(Bloomberg) -- German authorities arrested two men and a woman suspected of working for Chinese state security to acquire details of ship-engine technology and buy a special laser without export authorization.

It’s the second espionage case to come to light in Germany in a matter of days after two Russian-German citizens were taken into custody last week accused of spying for Russia and membership of a terror group planning acts of sabotage.

The latest revelations about China could further complicate Chancellor Olaf Scholz’s effort to reset relations with Germany’s biggest trading partner.

A domestic intelligence report published last year included the Asian nation on a list of countries “with massive spying activities” in Germany, along with Russia, Iran and Turkey.

Scholz, who met last week with President Xi Jinping and Premier Li Qiang in Beijing, has sought to keep channels to the Chinese government open while pushing Germany’s biggest companies to make sure their risks are manageable in case tensions escalate.

China’s embassy in Berlin said in a statement distributed by its press office that it “firmly rejects the accusation that China is allegedly engaging in secret-service activities in Germany.”

“We call on the German side to refrain from exploiting the accusation of espionage in order to politically manipulate the image of China and defame it,” according to the statement.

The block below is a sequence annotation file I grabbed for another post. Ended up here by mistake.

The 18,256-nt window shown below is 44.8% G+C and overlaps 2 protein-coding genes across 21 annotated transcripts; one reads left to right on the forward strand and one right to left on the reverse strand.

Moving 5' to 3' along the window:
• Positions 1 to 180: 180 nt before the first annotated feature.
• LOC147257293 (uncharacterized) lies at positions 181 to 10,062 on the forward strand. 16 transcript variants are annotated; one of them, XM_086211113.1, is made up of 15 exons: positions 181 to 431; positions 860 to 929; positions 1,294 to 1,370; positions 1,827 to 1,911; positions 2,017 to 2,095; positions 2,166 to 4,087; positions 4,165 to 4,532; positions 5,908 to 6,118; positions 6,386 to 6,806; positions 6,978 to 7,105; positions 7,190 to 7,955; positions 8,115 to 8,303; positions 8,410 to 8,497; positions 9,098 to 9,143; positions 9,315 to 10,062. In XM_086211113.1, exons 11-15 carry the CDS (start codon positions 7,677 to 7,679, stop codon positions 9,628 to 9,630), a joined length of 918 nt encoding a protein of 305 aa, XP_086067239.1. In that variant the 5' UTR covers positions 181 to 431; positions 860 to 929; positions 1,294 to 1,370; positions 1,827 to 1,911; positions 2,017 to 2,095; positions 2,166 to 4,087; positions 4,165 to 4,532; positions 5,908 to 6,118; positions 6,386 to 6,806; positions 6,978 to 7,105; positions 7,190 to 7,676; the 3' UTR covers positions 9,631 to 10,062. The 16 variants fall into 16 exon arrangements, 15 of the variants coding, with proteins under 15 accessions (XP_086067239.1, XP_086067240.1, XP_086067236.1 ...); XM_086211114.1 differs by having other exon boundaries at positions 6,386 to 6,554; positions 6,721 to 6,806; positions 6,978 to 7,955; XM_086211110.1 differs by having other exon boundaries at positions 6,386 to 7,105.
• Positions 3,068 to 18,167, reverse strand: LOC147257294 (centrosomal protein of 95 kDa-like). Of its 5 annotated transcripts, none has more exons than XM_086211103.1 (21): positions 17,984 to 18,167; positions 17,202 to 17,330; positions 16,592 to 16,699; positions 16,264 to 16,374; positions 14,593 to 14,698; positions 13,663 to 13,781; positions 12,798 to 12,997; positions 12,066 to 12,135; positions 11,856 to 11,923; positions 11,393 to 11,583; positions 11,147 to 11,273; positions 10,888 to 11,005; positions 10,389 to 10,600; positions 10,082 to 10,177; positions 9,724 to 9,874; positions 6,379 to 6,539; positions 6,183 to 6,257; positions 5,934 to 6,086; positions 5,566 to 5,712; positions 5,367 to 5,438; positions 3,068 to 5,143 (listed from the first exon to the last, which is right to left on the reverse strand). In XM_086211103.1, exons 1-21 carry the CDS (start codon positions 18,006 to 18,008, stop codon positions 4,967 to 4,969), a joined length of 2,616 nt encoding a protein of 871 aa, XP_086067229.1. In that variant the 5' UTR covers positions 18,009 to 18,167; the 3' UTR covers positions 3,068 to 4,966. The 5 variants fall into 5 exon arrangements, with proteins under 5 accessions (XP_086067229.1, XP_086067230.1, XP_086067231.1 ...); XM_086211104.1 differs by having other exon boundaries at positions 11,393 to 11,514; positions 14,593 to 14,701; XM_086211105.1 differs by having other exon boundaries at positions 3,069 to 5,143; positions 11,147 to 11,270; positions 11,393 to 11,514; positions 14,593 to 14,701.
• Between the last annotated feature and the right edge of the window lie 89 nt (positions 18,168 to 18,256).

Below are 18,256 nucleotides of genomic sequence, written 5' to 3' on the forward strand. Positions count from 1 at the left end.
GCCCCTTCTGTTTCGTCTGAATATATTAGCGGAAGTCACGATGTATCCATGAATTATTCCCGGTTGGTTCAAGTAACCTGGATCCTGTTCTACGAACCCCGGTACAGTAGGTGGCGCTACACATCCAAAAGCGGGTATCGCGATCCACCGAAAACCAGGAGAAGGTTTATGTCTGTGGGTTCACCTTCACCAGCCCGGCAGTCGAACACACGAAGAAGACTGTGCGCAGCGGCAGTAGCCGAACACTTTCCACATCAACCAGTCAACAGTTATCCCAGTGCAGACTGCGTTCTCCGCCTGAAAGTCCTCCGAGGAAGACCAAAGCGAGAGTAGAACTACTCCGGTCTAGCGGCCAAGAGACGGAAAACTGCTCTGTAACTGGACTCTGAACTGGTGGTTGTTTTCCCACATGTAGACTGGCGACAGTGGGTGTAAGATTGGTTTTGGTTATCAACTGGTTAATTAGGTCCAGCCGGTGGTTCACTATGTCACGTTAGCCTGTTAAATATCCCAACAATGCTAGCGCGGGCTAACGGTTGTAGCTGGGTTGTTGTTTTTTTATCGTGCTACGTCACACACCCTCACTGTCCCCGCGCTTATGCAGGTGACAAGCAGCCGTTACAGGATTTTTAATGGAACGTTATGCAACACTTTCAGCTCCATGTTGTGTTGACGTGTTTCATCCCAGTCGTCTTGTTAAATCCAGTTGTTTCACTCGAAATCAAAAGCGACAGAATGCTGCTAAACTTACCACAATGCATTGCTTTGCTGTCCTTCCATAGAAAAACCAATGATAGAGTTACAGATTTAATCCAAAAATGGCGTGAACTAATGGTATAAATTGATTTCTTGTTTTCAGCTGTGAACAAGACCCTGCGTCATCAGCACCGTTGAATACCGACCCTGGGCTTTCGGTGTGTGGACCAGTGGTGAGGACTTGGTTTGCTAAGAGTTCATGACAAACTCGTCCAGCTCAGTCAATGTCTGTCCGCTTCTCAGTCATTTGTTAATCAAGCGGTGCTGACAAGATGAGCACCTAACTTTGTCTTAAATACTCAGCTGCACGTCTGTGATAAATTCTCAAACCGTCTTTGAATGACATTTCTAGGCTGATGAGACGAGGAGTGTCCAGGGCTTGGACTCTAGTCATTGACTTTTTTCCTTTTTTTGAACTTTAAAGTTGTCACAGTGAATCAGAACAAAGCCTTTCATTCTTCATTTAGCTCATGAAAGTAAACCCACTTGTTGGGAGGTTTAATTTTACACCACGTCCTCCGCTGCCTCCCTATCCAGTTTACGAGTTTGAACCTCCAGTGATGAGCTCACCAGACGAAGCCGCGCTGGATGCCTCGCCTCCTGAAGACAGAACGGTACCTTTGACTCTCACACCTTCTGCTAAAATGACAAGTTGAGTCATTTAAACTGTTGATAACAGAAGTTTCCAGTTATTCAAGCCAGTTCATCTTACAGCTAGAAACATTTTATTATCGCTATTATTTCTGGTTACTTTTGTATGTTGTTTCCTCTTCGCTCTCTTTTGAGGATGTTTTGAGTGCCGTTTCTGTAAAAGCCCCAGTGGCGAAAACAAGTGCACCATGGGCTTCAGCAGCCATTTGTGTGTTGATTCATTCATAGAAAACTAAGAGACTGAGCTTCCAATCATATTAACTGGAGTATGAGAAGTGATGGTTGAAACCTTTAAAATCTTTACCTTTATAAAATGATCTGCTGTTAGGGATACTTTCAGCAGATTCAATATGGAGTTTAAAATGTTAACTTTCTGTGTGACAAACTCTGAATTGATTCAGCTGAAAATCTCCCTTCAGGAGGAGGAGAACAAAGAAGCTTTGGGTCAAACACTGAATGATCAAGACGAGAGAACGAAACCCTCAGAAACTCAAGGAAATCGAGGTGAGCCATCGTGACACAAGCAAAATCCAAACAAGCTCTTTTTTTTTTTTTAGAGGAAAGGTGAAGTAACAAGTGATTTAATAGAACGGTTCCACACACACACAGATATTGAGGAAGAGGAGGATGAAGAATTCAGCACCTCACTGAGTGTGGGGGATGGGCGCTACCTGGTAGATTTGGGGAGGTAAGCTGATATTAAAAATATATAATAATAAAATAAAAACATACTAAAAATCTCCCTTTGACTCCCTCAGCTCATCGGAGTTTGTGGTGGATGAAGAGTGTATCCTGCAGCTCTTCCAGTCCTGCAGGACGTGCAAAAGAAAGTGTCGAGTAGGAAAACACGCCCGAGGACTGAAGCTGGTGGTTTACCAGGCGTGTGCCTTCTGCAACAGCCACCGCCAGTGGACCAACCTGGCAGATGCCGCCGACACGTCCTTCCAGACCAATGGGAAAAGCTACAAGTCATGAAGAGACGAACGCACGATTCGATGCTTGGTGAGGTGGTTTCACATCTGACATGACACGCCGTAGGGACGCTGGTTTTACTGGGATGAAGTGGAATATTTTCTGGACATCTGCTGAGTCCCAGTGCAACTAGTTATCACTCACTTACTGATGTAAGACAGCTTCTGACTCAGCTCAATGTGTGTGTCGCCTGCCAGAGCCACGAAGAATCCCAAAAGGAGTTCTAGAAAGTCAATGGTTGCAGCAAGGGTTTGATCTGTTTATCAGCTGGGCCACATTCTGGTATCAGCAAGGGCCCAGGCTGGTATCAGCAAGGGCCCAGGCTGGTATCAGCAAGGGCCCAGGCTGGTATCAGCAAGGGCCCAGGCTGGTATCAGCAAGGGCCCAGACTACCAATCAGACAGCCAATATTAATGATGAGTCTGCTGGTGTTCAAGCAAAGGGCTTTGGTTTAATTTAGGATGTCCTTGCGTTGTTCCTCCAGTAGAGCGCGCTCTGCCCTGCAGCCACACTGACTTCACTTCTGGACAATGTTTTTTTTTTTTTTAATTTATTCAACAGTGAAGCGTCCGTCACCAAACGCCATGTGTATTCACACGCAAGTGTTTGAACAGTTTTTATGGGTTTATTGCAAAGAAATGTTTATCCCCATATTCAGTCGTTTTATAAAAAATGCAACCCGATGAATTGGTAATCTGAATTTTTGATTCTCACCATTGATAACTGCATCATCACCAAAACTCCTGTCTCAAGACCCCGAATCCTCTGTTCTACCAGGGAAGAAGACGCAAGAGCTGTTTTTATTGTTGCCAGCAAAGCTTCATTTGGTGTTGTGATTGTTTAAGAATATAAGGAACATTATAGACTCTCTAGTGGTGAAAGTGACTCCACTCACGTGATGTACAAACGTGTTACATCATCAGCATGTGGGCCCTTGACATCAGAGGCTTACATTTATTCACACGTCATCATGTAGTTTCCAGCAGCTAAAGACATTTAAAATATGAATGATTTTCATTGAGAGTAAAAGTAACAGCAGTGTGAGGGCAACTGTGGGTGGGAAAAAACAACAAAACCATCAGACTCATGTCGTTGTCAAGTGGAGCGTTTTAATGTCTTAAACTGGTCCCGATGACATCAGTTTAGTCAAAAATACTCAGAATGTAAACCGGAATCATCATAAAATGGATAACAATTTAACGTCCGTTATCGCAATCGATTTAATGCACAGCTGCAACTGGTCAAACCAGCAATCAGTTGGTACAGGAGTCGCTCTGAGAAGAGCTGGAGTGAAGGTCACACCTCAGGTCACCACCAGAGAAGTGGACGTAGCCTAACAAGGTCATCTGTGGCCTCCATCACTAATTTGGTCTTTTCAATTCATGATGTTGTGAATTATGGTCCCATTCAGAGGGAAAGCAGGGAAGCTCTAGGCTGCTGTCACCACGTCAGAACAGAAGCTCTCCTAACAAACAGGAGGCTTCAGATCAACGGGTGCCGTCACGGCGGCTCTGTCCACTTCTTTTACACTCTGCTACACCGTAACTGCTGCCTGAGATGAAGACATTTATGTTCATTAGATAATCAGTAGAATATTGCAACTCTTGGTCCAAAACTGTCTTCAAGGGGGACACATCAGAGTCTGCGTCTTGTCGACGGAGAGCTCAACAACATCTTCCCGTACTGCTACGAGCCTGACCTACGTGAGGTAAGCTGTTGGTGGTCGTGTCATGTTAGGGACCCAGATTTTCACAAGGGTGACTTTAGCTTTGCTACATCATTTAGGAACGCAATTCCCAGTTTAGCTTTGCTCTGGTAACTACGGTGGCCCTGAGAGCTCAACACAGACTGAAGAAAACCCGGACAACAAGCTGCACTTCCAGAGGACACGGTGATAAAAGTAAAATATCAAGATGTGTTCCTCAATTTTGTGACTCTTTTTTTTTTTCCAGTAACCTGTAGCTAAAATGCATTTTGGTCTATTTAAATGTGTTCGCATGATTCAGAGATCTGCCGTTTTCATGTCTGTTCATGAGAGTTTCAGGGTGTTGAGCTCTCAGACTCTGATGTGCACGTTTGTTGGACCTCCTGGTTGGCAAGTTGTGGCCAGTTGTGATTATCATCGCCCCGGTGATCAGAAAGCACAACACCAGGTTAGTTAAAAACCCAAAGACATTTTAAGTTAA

The Federal Prosecutor in Karlsruhe named the three German citizens arrested Monday in Duesseldorf and Bad Homburg near Frankfurt as married couple Herwig and Ina F. and Thomas R.

According to the prosecutor’s statement, Thomas R. acted as an agent for China’s ministry of state security to procure “information in Germany on innovative technologies that could be used for military purposes.”

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A company run by Herwig and Ina F. in Duesseldorf was used “for establishing contacts and collaborating with people from the German scientific and research community.”

“The object was to prepare a study for a Chinese partner on the state of machine-part technology that is also important for the operation of powerful ship engines, for example in combat ships,” the prosecutor said.

“At the time of their arrest, the suspects were in further negotiations about research projects that could be useful for the expansion of China’s maritime combat capability,” it added.

China’s Ministry of Foreign Affairs in Beijing did not immediately respond to a request for comment.

Interior Minister Nancy Faeser said that Germany is “aware of the considerable danger posed by Chinese espionage in business, industry and science” and called China’s apparent targeting of technology that can be used for military purposes “particularly sensitive.”

“We are looking very closely at these risks and threats and have issued clear warnings and raised awareness so that protective measures are increased everywhere,” Faeser said in an emailed statement.

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The prosecutor said Monday that after purchasing the laser “on behalf of and with payment from the MSS” the accused exported it to China without authorization even though it’s subject to European Union dual-use regulations.

Scholz’s ruling coalition last year published a policy paper detailing out how Germany plans to address the challenges posed by China’s growing dominance, including securing access to critical raw materials and diversifying supply chains.

--With assistance from Lucille Liu.

(Updates with Chinese embassy comments starting in sixth paragraph)

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